Our retirement villages aren’t here for people to exist in – they’re for living. Every Village’s Residents’ Association is there to ensure that social interests, both physical and cultural, are met as far as possible.
Here is what she had to say about her role.
Why did you want to become Chair of Elmbridge Village Residents’ Association?
“I am an active and forward-thinking person who truly wants the best for both the village and its residents. Two years ago, when our previous Chair retired, a group of friends suggested I might apply – so I did!
“We can only serve for three years, so I know it won’t be forever. In the coming months, there will be an Annual General Meeting where a new person will be voted in or I will remain as the Chairman – I’m fairly confident the residents will vote me in for another year!”
Do you have any experience that helps you fulfil this role?
“I’ve always kept busy! I taught Maths in a senior school at Croydon College for many years; I ran a hotel, taught Bridge for the U3A; and I was the Chair of our local U3A Association too.
“I have experience in organising classes or meetings to get the best out of people by listening, encouraging and delegating when necessary. I think it is important to involve as many residents as possible in an active village life.”
What advice would you give to future Chairs of the Association?
“You definitely have to make your own personal mark, be understanding, and be determined to do the best job possible.
“You may not be sure that you can do it at first but give it a go! Once other residents recognise that you are fair and listen to their grievances, they are very supportive indeed. Remember you’re not alone, you can involve as many others in the village duties as you wish.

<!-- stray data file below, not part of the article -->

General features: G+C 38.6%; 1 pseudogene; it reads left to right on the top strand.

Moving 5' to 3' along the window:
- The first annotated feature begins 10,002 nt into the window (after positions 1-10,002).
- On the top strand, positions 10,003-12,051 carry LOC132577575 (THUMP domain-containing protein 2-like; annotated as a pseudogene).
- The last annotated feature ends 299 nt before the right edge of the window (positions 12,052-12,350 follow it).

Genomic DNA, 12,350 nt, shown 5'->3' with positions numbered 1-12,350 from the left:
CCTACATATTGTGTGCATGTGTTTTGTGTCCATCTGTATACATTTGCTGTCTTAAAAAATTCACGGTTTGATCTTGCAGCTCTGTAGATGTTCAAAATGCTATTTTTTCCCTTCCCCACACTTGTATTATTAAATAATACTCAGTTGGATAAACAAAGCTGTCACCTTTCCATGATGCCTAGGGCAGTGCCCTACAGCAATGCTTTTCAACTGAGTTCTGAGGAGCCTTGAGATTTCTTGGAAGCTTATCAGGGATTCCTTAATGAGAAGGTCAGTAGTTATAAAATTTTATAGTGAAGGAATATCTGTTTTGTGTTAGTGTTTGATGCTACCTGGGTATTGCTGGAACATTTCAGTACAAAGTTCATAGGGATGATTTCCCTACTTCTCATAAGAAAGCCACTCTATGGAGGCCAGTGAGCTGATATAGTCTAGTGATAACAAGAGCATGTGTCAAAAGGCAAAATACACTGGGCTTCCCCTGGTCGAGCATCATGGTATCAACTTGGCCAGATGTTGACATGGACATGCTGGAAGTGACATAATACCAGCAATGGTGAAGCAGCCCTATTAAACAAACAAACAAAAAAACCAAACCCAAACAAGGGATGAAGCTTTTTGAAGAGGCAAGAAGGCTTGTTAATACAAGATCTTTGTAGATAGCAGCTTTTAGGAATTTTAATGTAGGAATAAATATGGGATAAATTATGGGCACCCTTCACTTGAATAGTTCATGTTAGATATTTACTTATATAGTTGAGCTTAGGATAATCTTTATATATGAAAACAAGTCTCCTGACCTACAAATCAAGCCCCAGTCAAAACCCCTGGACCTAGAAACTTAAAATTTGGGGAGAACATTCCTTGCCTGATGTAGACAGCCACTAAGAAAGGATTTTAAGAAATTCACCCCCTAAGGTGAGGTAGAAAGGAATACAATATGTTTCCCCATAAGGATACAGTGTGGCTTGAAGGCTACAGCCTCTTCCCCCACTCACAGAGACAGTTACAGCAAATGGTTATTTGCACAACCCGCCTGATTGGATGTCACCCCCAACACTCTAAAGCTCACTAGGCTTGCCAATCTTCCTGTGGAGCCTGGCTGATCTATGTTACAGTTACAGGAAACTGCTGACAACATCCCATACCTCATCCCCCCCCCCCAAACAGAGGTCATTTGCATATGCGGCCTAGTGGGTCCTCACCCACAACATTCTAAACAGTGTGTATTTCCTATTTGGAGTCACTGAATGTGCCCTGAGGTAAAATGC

“It’s also really important to encourage people to speak out, so it’s the best village for every resident to be involved with. I implemented a monthly open meeting which provides all residents with an opportunity to speak out, giving both praise and criticism as they think fit – these meetings are very well supported.”
Tell us about some of the positive initiatives you have helped spearhead as Chair of the Residents’ Committee.
“As well as the above, I’ve recruited a new line dancing teacher and I have initiated and supported links with a local infant school. We are also involved with the local National Citizen Service (NCS) which is a voluntary personal and social development programme for 15–17-year olds. Last time they came they taught us how to drum!”
Do you enjoy your work at Elmbridge Village?
“Yes, I like to encourage everyone to make the most of their lives and make the point that getting older doesn’t mean stopping!
“I lead by example. I try to get involved in as many activities as I can. Bridge is my passion but I have a go at many other activities from the thirty or so which go on at the village. This includes concerts, quizzes, film nights, jazz, dancing-and there was even a lip-reading course which residents could take!
“The groups achieve some really amazing things too. For example, the knitting group make items for local new-born babies, balaclavas for fishermen and twiddle muffs for dementia sufferers.”
What advice would you give to a new resident coming to Elmbridge?
“Don’t leave it too late in your retirement to make your move! You can then benefit fully from all Elmbridge has to offer. And you will be joining the Elmbridge family.”